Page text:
Get big money out of politics

In 1748 Benjamin Franklin wrote “time is money.” An amazing transformation has occurred in the US since then. Over the last 257 years the political system has turned money into time. The more money a politician has, the more time they are likely to have in office.

Similar trends are occurring in Canada. Politics, which used to be battles over ideas and policies fought out on doorsteps and in town halls with the occasional whistle-stop appearance, is now largely clashes of advertising budgets, pollsters and spin doctors.

This mutation is largely the result of the increasing role that money plays in politics. Pulitzer Prize-winning writer Theodore H. White captured this trend back in the 1980s, The flood of money that gushes into politics today is a pollution of democracy. In the twenty year since he wrote that it has only gotten worse.

While virtually everyone complains about the role big money plays in politics, finally somebody is doing something about it.

The newly formed Conservation Voters of BC, recently issued a report called Democracy for Sale? : Ending big money’s dominance of BC politics. This report makes a persuasive case for getting big money out of BC politics.

It documents how BC shares with Alberta the dubious distinction of employing the fewest safeguards against big money dominating politics

Frequent readers of Dogwood Initiative website or newsletter will not be surprised by the reports conclusion that:

  1. Between 1996 and October 2003, corporations and businesses put over $28 million into the BC Liberal Party, accounting for 68% of its donations.
  2. In that same period, labour put over $2.7 million into the BC NDP, accounting for 10% of its donations.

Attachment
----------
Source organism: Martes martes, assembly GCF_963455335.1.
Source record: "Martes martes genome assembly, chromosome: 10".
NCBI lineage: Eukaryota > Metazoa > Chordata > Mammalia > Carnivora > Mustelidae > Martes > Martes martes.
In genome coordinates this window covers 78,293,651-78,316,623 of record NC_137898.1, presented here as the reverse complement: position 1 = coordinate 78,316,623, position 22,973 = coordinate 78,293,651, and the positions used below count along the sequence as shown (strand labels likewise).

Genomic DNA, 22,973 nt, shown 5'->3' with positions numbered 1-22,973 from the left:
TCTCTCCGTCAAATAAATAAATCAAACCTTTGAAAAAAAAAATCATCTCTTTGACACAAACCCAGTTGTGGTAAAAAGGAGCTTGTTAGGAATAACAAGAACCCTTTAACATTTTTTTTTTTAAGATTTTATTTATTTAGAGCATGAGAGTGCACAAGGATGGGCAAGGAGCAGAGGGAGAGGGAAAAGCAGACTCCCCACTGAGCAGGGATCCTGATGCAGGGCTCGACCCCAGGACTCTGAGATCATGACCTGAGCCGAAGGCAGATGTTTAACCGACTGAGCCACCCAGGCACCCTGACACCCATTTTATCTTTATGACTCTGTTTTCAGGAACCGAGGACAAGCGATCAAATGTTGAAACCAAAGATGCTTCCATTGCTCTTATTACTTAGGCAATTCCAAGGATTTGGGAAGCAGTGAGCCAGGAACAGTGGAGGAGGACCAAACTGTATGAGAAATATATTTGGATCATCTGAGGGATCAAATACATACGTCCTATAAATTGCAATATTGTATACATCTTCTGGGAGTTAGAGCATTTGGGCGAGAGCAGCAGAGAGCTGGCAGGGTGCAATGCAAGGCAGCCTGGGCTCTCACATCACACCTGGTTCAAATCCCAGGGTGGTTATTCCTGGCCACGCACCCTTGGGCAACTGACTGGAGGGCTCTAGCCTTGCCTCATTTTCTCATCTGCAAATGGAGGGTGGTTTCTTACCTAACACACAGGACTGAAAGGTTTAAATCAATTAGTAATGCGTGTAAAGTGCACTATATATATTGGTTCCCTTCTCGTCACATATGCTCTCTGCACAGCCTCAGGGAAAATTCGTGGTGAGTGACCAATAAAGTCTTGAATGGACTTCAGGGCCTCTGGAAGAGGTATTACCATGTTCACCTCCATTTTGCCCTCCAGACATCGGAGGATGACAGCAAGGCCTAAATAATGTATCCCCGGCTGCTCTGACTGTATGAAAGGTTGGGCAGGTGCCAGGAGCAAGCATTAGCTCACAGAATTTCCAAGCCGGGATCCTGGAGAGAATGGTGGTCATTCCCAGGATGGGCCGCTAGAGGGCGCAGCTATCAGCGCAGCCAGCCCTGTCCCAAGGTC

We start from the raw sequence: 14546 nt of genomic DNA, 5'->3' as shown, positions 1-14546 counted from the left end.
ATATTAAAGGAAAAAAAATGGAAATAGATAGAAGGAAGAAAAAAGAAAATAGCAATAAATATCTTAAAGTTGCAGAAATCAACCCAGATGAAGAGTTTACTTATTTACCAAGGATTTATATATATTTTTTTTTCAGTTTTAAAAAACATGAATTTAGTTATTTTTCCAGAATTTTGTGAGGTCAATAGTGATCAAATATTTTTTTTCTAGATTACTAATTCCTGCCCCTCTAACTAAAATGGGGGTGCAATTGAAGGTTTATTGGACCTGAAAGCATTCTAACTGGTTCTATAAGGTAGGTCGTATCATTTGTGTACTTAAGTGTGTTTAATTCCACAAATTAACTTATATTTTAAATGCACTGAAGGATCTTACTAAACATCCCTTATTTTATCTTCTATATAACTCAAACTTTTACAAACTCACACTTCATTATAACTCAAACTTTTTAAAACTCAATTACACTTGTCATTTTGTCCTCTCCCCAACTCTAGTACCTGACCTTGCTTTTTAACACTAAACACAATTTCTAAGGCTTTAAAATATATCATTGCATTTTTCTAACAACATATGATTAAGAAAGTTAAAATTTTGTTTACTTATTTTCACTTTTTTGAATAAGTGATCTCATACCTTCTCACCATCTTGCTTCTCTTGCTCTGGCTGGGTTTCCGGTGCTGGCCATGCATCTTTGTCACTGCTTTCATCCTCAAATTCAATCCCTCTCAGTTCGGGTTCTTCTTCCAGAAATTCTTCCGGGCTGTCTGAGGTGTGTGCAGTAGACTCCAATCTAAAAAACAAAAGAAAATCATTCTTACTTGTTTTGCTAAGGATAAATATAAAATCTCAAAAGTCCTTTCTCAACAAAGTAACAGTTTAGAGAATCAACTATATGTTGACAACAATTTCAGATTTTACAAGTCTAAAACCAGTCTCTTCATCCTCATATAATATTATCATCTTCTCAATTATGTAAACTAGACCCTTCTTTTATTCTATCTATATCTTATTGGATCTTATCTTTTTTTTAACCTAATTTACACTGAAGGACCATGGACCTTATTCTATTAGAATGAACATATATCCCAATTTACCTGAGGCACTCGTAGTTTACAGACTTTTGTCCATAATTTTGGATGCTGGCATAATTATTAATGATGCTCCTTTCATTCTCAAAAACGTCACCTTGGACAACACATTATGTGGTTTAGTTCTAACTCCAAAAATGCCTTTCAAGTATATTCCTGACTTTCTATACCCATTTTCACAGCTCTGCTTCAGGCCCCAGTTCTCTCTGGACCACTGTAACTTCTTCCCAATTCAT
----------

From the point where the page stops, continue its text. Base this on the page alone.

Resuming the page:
What was enlightening is the extent that other jurisdictions in Canada have enacted campaign finance laws that ban donations from corporations and unions (Manitoba and Quebec) and cap donations (Alberta, Manitoba, Ontario, Quebec, New Brunswick and the federal government).

The report makes a compelling argument that non-voting economic actors such as corporations and unions should not be allowed to participate in and influence the political process. Unlike the U.S. these legal fictions have not yet succeeded in entrenching personhood rights that would inhibit our ability to limit their role in the political process.

In addition to identifying the problems with big money in politics, Conservation Voters of BC has proposed some practical solutions. They recommend that laws be amended to:

  1. Allow only individual voters to make political contributions; place an absolute ban on corporate, union, or association donations.
  2. Limit the amount that an individual voter may contribute each year to $3,000.
  3. Investigate whether BC’s current election spending caps are fair and effective.
  4. Implement direct public financing of candidates in BC indexed to support in elections.
  5. Reinstate spending controls on third-party campaigning in BC.

Although Conservation Voters of BC’s mission is to make BC politicians accountable to the strong environmental values of the BC public, this petition has the potential to benefit individuals and groups who aren’t ardent environmentalists. People who care about social justice, rural economies, the power of multi-national corporations, the disabled, children’s rights or native issues will all benefit from campaign finance reform.

Conservation Voters of BC’s petition is the perfect instrument to bring British Columbians together to limit the role big money plays. It’s a great idea–I wish I had thought of it myself.

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